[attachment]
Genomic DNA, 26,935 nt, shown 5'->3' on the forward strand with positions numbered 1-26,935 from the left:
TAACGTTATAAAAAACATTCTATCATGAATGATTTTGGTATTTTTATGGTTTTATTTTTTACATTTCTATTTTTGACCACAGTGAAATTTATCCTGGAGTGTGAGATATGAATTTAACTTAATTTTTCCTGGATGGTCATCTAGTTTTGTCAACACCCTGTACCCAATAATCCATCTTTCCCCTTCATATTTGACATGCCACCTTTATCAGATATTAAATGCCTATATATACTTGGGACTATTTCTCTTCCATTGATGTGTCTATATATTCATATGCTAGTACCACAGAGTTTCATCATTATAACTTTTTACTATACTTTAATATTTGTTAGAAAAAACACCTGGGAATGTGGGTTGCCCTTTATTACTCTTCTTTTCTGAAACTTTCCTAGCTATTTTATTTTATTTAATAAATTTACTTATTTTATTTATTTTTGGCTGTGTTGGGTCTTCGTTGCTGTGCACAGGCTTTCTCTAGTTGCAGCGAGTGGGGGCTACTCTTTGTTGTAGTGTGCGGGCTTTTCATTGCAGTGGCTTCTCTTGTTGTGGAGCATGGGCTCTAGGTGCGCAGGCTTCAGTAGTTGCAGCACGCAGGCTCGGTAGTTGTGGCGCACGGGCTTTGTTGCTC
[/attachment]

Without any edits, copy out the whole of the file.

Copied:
Genomic DNA, 26,935 nt, shown 5'->3' on the forward strand with positions numbered 1-26,935 from the left:
TAACGTTATAAAAAACATTCTATCATGAATGATTTTGGTATTTTTATGGTTTTATTTTTTACATTTCTATTTTTGACCACAGTGAAATTTATCCTGGAGTGTGAGATATGAATTTAACTTAATTTTTCCTGGATGGTCATCTAGTTTTGTCAACACCCTGTACCCAATAATCCATCTTTCCCCTTCATATTTGACATGCCACCTTTATCAGATATTAAATGCCTATATATACTTGGGACTATTTCTCTTCCATTGATGTGTCTATATATTCATATGCTAGTACCACAGAGTTTCATCATTATAACTTTTTACTATACTTTAATATTTGTTAGAAAAAACACCTGGGAATGTGGGTTGCCCTTTATTACTCTTCTTTTCTGAAACTTTCCTAGCTATTTTATTTTATTTAATAAATTTACTTATTTTATTTATTTTTGGCTGTGTTGGGTCTTCGTTGCTGTGCACAGGCTTTCTCTAGTTGCAGCGAGTGGGGGCTACTCTTTGTTGTAGTGTGCGGGCTTTTCATTGCAGTGGCTTCTCTTGTTGTGGAGCATGGGCTCTAGGTGCGCAGGCTTCAGTAGTTGCAGCACGCAGGCTCGGTAGTTGTGGCGCACGGGCTTTGTTGCTC